Science Art: Ossicula Organi Auditus Diversorium Animalium (Aural-Organ Bones of Diverse Animals), by Athanasius Kircher

from Musurgia Universalis: http://special.lib.gla.ac.uk/exhibns/month/nov2002.html

A close-up of the tiny ear-bones of a few kinds of animals, including human beings.

This is a detail of a page from Musurgia Universalis, which was the book of the month at the Glasgow University Library Special Collections Department for November 2002. A few centuries earlier, in 1650, it was a groundbreaking work by the Jesuit polymath, Father Athanasius Kircher.

He liked music, and was very, very curious about how listening happened.

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Science Art: Fig 2. Monoculus quadricornis fuscus, a copepod female by Mlle. Christine Jurine

from https://www.lindahall.org/louis-jurine/

This is a copepod, a critter related to the Spongebob character Plankton. It’s from a book called Histoire des monocles that came out in 1820. The scientist who wrote it, Louis Jurine, called the creatures he was writing about “monocles” because they had one eye. Unlike Plankton from Spongebob, this one-eyed microorganism didn’t live in the ocean, but in a pond near Geneva.

Louis was 60 at the time, which meant that gazing at these quick-moving guys through a microscope could get pretty …

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Science Art: Ancient Roman time keeping, sun path hora by Darekk2

from https://commons.wikimedia.org/wiki/File:Ancient_Roman_time_keeping_sun_path_hora.pngClick to embiggen

A chart of the sky, showing how Ancient Romans measured time in the year 8 CE – meaning, what hora it was when the sun was at a specific point in the sky at the equinoxes and at the solstices.

Here’s how the creator describes what was going on:

The paths of the sun on the sky during equinoxes and solstices AD 8 at Forum Romanum 41.892426°N 12.485167°E, horizontal coordinate system. The numbers indicate Roman horae (hora prima, secunda, tertia etc.).

Sun azimuths…

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Science Art: Styracosaurus, by Julio Lacerda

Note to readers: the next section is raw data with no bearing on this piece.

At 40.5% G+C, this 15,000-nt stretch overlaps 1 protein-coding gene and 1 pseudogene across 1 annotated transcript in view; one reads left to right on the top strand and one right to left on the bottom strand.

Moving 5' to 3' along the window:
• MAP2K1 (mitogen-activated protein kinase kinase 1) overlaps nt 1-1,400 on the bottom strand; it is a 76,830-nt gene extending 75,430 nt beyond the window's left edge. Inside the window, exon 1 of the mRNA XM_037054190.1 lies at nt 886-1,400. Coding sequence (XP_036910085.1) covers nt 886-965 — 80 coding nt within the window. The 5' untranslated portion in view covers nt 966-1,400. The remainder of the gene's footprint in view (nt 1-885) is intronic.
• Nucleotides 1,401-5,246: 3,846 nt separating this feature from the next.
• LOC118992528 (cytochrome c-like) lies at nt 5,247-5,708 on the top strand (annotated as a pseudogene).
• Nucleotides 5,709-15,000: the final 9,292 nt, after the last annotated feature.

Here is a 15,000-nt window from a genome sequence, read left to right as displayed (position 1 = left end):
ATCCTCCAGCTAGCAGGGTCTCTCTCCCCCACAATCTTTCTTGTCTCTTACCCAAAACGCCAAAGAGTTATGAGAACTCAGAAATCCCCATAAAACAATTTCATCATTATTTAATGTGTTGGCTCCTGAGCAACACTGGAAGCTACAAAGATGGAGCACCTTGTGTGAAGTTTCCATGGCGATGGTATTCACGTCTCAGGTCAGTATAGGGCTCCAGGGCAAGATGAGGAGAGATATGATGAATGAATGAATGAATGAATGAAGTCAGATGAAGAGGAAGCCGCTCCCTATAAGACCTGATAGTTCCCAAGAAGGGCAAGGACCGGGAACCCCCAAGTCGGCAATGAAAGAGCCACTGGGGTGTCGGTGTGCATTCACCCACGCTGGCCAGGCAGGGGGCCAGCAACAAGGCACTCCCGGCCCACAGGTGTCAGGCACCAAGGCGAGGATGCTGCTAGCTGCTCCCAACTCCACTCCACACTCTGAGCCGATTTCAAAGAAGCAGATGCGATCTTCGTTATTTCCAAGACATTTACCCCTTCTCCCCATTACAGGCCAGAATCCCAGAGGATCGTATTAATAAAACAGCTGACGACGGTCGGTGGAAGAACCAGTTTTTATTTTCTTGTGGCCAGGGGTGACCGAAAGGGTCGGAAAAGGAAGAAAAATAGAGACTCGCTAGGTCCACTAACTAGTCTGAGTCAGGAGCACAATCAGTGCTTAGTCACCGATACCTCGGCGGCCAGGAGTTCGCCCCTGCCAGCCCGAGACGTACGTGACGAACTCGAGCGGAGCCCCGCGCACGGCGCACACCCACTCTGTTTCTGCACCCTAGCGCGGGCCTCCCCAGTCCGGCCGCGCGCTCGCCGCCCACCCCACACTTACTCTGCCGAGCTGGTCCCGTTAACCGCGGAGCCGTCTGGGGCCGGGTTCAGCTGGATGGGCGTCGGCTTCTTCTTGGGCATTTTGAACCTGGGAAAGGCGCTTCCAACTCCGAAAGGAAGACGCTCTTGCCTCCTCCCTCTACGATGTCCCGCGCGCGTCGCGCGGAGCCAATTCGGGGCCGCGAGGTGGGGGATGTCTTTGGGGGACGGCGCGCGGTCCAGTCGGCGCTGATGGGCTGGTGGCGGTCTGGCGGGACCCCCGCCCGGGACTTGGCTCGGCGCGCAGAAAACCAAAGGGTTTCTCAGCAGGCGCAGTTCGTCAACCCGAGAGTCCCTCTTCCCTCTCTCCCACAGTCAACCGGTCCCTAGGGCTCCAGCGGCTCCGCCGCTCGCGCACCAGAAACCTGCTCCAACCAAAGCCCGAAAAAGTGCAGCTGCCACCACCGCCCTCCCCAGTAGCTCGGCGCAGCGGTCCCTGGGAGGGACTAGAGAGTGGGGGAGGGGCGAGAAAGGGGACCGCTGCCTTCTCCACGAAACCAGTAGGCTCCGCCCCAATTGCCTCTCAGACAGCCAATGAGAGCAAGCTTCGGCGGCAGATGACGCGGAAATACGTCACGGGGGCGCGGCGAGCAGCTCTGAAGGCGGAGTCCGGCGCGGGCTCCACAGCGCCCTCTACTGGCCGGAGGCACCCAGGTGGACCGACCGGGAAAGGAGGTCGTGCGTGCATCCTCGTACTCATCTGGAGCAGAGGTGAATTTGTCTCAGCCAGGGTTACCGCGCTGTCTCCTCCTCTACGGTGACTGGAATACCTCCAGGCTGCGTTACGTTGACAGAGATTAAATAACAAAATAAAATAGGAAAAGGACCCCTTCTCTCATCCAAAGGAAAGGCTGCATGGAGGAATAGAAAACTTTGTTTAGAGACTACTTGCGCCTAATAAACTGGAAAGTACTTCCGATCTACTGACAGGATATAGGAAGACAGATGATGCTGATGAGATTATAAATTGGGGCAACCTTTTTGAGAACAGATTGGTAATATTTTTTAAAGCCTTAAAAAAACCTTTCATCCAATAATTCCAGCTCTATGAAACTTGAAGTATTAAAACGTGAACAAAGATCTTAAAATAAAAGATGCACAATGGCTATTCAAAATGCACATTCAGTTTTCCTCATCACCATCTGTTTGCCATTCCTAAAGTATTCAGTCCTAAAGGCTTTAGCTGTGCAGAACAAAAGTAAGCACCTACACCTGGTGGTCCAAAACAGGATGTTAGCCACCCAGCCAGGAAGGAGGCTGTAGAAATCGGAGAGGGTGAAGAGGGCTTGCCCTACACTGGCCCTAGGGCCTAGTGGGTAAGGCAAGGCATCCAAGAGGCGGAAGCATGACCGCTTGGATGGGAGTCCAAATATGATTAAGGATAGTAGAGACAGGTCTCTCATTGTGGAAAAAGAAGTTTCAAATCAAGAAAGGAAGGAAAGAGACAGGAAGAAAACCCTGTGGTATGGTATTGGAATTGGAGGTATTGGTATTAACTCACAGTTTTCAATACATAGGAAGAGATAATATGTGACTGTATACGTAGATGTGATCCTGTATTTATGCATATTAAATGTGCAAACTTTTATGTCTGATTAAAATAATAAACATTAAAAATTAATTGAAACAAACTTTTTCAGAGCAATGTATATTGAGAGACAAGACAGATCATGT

by Julio LacerdaClick to embiggen

I’ve always had a thing for these guys – the frills are so, well, *frilly*. I don’t usually picture them looking quite so … of the dawn, I guess. Creatures of chiaroscuro.

Of course they were.

You could catch a step-by-step of the piece being made on the artist’s Patreon. He’s also got merch.

[via the Paleoart tumblog]

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SONG: "2014 MU69 (Approach Me)"

SONG: “2014 MU₆₉ (Approach Me)”.

ARTIST: grant.

SOURCE: Science News, 30 Dec 2018-1 Jan 2019, “Live updates: New Horizons’ flyby of a distant Kuiper Belt object,” as used in the post “A First Look at Ultima Thule.”

ABSTRACT: I tried to be less “programmatic” in this one – that is, I tried to avoid using sounds that “sound like space”. There is a bit in the first verse that uses that astronaut-vocals effect, because, well, with the word “blip” in the lyrics I really couldn’t help it. Bu…

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Science Art: RCA Lunar Communications by James Burns


You can find this telecommunications image at this NASA archive: https://www.hq.nasa.gov/alsj/alsj-JamesBurns.htmlClick to embiggen

Phoning home from the next world over.

This is how it looked half a century ago.

You can find more James Burns illustrations for the Apollo mission here.

[via Humanoid History]

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Xenomorphs on the reef.

13 September 2007 grant b 0

Oh, man. Nature gives us another reason to be terrified of moray eels. They’re just like the alien that stalked Sigourney Weaver: Like the fearsome […]

The Hygiene Hypothesis

10 September 2007 grant b 0

We’re too clean, reports Science Daily. We need to get dirty to stay healthy: Families with three or more children – a more common family […]

There’s a hole…

7 September 2007 grant b 1

By now, you’ve probably heard about the gaping hole in the middle of everything, as covered by Scientific American (from Reuters): The team at the […]

Ice-9 saves lives!

6 September 2007 grant b 0

Or, well, something like Ice-9. At least, so says New Scientist: Layers of ice of few nanometres thick can remain frozen at human body temperature […]

No more batteries.

5 September 2007 grant b 0

Check out what Scientific American has to say about these gizmos called “ultracapacitors” that could soon fuel cars without gasoline… and without chemical batteries: Ultracapacitors […]

Stowaway Genes

1 September 2007 grant b 0

Science Daily reports on some very strange behavior found in bacterial DNA – one parasite’s entire genome is replicated by the host’s body. And, the […]

Star Trek medical scanner is GO!

31 August 2007 grant b 0

Experts at Harborview Medical Center and the University of Washington are refining an ultrasound device that seals punctured lungs without invasive surgery, reports Science Daily. […]

Psychedelic Paintball

28 August 2007 grant b 0

Wired‘s “Danger Room” reports on like, wow, man, that’s one *TRIPPY* gun: Paintballs laced with mind-altering drugs and drug-spraying robots sound like something for The […]